First, a big thank you – on this Veteran’s Day 2013 – to all U.S. military veterans everywhere for your service and sacrifice. Whether people agree politically with the use of military force in far-flung parts of the world or not, we have to respect the important contributions that our men and women in uniform make to our country and its citizens.
And, to all military members and their families currently serving around the world, keep doing what you do. We sincerely appreciate your service and sacrifices as well.
As a former military Explosive Ordnance Disposal Tech and former military special agent, I have a definite affinity not only for vets, but especially for those working in military law enforcement across all the services.
Military policing has a long and rich history – having existed in some form or another since the Revolutionary War – but their more modern incarnation probably goes back to as recently as the 1940s and the formalization of the Military Police Corp in the years leading up to World War II.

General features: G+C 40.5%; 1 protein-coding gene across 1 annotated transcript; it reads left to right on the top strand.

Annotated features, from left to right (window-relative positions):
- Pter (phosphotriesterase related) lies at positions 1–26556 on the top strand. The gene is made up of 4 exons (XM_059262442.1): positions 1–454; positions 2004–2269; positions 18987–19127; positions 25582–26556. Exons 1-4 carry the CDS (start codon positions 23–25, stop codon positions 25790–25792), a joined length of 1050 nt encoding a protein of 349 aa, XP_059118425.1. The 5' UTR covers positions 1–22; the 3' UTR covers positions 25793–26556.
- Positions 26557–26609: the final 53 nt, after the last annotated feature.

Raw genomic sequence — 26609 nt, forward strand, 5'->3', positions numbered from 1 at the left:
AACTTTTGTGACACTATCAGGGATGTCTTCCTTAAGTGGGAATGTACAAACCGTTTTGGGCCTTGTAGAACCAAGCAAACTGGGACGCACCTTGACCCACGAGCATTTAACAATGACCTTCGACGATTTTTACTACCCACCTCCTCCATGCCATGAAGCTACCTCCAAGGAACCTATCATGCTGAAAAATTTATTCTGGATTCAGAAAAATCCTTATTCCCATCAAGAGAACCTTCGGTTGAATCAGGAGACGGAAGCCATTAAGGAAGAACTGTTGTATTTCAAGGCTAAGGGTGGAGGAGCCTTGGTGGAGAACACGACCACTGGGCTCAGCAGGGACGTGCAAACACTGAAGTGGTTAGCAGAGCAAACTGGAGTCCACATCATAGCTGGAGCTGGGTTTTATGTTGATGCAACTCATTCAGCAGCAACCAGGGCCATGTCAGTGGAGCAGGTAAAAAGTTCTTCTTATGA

Needless to say, the mission of military police has evolved considerably over the more than 200 years they’ve been in existence, and their modern mission has been strongly influenced by involvement in two large-scale conflicts simultaneously.
So, for the history buffs out there, here are a couple of interesting documentaries about military policing, then and now.
The first doc is somewhat reminiscent of a Goofus and Gallant video, but it’s pretty entertaining in its own two-toned, newsreel-ish sort of way. It’s also a reminder of just how much the mission of modern military policing has changed in the years since.
Military Police Corps History
This second doc, by Chip Hitchcock, focuses on the “advise and assist” mission being carried out by a West Virginia military police unit in Iraq. It’s not about kicking in doors or detonating IEDs, so it doesn’t have the drama and trauma that a lot of recent war films have tried to capture, but it does do a nice job of laying out the more subtle, and more complicated, mission these soldiers are charged with completing.
Iraq has undergone some fundamental changes in the way its police forces operate. Where the Iraqi police used to be oppressive protectors of a brutal political regime, they now have to adapt to the rule of law and an evidence-based system of prosecution and punishment. The military police are helping them make that transition.
The Last Mission: Establishing the Rule of Law in Iraq
Have a nice holiday and a great week!
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